So what specifically should an acquirer consider when evaluating technologies for disposability? The main consideration should be whether the primary function of the product is subject to rapid market changes. An iPhone could be used as a hammer for 100 years, but its primary function will be obsolete in 5 years. Look for solutions requiring rapidly evolving technologies and you will find the opportunity for a disposable product. Once a technological determination is made, an acquirer can consider the expected impact from external threats.
The threat today is not the one we faced yesterday nor is it the one we will face tomorrow. The pendulum constantly shifts between peace and war, thereby requiring flexibility within our military resources. Our military’s task is to be effective not only throughout the range of military operation but to do so against a constantly evolving enemy within a tactical environment that also is dynamic. It often is forgotten that the enemy gets a vote. Our adversaries will continue to develop, counter and deploy new capabilities and tactics, techniques and procedures (TTP). There are endless variables, and not even our best strategist can predict the threats of tomorrow; so flexibility is the cornerstone of our nation’s military might.
Our adversaries’ technology and TTPs combined with the operational environments always are changing. The enemy can develop a new technology or TTP to attempt to get inside our observe, orient, decide and act (OODA) loop, causing confusion and disorder. Consider what happened during the Cold War with the Soviet Union. In the 1940s and 1950s, it was thought that the next generation bomber would have to be a supersonic high-altitude nuclear bomber. After decades of development, the B-58 supersonic delta-wing medium bomber was born. But after all that development and promise, the environment seemed to change overnight with the advent of deadly surface-to-air missiles. The B-58 became limited in its abilities even as it was rolling off the production line. Ultimately, the weapon system was considered obsolete in fewer than 10 operational years. Why are we to believe that the fate of the F-35 and F-22 fighter jets or Long-Range Strike Bomber will be any different?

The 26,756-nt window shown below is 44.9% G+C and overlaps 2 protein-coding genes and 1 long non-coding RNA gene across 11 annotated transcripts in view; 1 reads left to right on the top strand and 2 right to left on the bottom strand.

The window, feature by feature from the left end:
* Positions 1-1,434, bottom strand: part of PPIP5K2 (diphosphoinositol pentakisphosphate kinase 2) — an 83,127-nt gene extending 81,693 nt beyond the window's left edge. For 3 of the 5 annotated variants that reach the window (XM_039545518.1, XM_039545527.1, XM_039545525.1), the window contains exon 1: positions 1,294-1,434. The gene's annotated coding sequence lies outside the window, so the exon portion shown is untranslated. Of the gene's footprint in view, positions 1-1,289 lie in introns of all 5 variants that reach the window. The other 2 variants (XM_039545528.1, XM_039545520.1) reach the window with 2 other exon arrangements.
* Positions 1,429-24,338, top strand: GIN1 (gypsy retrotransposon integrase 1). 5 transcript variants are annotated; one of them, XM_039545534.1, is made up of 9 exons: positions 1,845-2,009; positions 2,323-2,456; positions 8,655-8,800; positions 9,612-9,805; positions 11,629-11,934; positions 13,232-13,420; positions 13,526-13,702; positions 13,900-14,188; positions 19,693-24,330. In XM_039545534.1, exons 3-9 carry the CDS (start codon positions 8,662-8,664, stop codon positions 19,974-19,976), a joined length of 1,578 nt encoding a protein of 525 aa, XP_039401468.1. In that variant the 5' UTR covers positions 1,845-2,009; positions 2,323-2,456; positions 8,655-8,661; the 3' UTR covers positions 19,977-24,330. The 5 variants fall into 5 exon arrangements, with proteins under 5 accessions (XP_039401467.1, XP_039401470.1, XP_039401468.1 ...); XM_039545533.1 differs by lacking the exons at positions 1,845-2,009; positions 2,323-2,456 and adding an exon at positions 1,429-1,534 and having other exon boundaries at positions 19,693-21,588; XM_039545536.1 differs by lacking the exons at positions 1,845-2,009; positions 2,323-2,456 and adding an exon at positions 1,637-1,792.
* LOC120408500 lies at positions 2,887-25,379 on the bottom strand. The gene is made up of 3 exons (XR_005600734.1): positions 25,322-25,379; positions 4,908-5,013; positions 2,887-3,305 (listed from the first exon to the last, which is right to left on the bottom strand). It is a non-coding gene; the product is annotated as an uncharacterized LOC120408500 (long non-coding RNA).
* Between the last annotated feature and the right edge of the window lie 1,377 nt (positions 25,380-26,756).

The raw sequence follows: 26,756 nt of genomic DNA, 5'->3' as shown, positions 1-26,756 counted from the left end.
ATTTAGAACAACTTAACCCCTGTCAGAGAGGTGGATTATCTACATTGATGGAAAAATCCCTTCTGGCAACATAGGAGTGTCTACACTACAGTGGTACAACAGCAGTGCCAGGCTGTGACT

Threats also can spark development or use of environments we never envisioned in the past. Consider the surprise of the British during the American Revolutionary War when they realized the destructive power of David Bushnell’s game-changing submarine nicknamed the “turtle.” Warships with all the firepower then available were held at risk by a hand-operated, single-man submarine. Now fast forward 240 years, and consider the vast possibilities cyberspace offers. Technology has created a new environment that can sabotage nuclear reactors and use social media to recruit transnational extremists. The dynamic nature of technology, the ever-changing TTPs, and the shifting environments must cause the acquisition community to pause and think of new ways to remain agile and maintain our superiority.
Rapid changes in the external threat and internal technologies ultimately must be balanced with the ability to pay for a disposable solution. Even if the DoD one day finds itself removed from the shadow of budget sequestration, it is forever answerable to the taxpayer for responsibly using federal funds to achieve National Security Strategy objectives. Therefore, we cannot discuss the revolution of disposable technology without applying our understanding of how it would fit within the current budget limitations, grounded in a reasonableness determined by fair market value. As with anything, the determination of “reasonableness” depends greatly on the environment and facts surrounding the procurement. Based upon the timelines a disposable tech policy would drive, cost can be looked at under two broad categories: reactive and proactive.
Procurement of disposable tech can be justified if the need is immediate—driven by the urgency of an emerging requirement or threat. It can be argued that, if we’re forced to respond reactively, cost is largely removed as an obstacle to procurement. An assessment is expected of cost to complete, dollarized risk, logistics costs and other life-cycle costs against a small number of companies. But ultimately, the nation will buy what the soldier, airman, seaman or Marine needs to enter into combat in this situation. Cost will inform, but not drive, the procurement decisions. We’ve seen this phenomenon most recently with the explosion of funding for Overseas Contingency Operations in 2003–2010. This added funding to meet operational needs either has directly funded—or provided the offset for—mine-resistant vehicles, low-collateral-damage weapons, and counter-rocket artillery mortar technology, to name a few items.